Delta Air Lines (NYSE:DAL) has been steadily improving since the Great Recession, but in the last year, it has really put some distance between itself and the rest of the airline industry. Competitors like American Airlines (NASDAQ:AAL) and United Continental (NYSE:UAL) are looking to rebound in 2014, but they have a tough mountain to climb.
First, Delta has a huge lead over its competitors in terms of earnings power. Despite having slightly less revenue than American and United, Delta's superior margins allow it to earn industry leading profits. Second, Delta has successfully won the hearts of corporate travel managers -- the key to long-term profits for legacy carriers. Third, Delta's string of profitability has allowed it to clean up its balance sheet at a phenomenal pace, giving the company superior financial flexibility going forward.
An earnings machine
At the company's recent investor day, Delta executives pointed out that the company has earned more than twice as much pre-tax profit as its nearest competitor over the last 12 months.
To be fair, American Airlines and US Airways combined had a pre-tax profit of more than $1.5 billion, which would have put them in second place. That said, it is a distant second place; Delta would still be leading by more than 50%.
United Continental is even further off the pace. Analysts do expect its earnings to rebound next year, with EPS growing to $4.06, which implies a pre-tax profit around $1.6 billion. However, by then, Delta's pre-tax earnings could easily be in the $3 billion range.
Winning the corporate travel battle
Much of Delta's recent earnings success can be attributed to its strength in the corporate travel market. While United and American have explicitly focused on serving the largest U.S. metropolitan areas (New York, Los Angeles, Chicago, Dallas, and Houston) in order to win corporate travel business, Delta has been the clear winner so far.
As the table above shows, Delta blew its competitors out of the water in the Business Travel News Annual Airline Survey. It received the highest ranking in nine out of 10 categories, and beat American, United, and US Airways in every single category.
Business travelers pay the highest fares, as they often need to book at the last minute and will frequently pay for upgrades to business class or first class seating. They are also much less price sensitive than leisure carriers. This makes them the most valuable customers for the network carriers. Delta has figured out how to win more than its fair share of business traffic, and unless it stumbles, competitors will have a hard time catching up.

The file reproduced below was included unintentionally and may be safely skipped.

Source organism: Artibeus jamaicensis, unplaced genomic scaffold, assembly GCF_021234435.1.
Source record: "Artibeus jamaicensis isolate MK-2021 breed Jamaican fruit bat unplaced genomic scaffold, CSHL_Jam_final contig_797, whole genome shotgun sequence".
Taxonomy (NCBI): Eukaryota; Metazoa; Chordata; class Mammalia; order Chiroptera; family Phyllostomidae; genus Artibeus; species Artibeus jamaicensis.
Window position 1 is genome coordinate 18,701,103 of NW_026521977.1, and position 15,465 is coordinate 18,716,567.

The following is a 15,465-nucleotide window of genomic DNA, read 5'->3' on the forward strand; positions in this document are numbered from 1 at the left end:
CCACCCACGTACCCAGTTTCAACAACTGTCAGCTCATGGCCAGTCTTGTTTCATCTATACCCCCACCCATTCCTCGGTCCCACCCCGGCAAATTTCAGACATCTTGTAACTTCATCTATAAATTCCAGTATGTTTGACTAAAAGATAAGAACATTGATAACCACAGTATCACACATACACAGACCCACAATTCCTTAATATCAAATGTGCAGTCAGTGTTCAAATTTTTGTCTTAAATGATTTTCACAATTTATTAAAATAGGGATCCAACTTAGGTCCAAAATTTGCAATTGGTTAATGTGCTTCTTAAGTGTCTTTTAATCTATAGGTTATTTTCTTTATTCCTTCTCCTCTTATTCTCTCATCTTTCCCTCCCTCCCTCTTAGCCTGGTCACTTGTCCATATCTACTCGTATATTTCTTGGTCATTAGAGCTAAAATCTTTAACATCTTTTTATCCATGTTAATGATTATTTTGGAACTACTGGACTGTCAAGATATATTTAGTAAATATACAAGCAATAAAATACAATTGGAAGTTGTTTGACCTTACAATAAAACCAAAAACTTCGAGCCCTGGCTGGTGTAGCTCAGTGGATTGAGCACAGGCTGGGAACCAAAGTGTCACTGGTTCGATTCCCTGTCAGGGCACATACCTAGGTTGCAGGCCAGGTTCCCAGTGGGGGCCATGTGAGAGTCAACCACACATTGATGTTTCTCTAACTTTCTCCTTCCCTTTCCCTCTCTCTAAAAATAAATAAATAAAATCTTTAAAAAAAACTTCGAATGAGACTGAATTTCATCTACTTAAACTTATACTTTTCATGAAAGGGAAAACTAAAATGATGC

Delta continues to bolster its appeal to business travelers. Like its competitors, Delta is investing heavily in updated airport lounges, flat-bed business class seats for international flights, and onboard Wi-Fi. However, one place where Delta is really gaining ground is in its international network. Delta recently formed a joint venture with Virgin Atlantic that dramatically boosts its service to Heathrow Airport in London: the top international business travel destination.
Rapid debt reduction
Delta's industry-leading profitability has allowed it to rapidly clean up its balance sheet. At the end of 2009, the company had a whopping $17.0 billion of adjusted net debt! In just four years, it has nearly cut this in half.
Delta has a better balance sheet today than either United Continental or American Airlines. This will generate benefits for years to come. Delta's balance sheet improvements have reduced its interest expense dramatically. Looking ahead, with moderate debt levels, Delta will have more flexibility to invest in its business while also returning cash to investors than United or American.
Foolish bottom line
Delta Air Lines has become by far the most profitable airline in the country over the last few years. This has allowed it to quickly improve its balance sheet, giving it plenty of flexibility for the future.
Moreover, Delta's high standing among corporate travel managers virtually guarantees it a strong share of the highly lucrative business travel market. By improving its amenities and boosting service to in-demand destinations like London, Delta will entrench itself further as the leading carrier for business travelers. This should allow Delta to continue its dominance of the U.S. airline industry for the foreseeable future.
Adam Levine-Weinberg is short shares of United Continental Holdings. The Motley Fool has no position in any of the stocks mentioned. Try any of our Foolish newsletter services free for 30 days. We Fools may not all hold the same opinions, but we all believe that considering a diverse range of insights makes us better investors. The Motley Fool has a disclosure policy.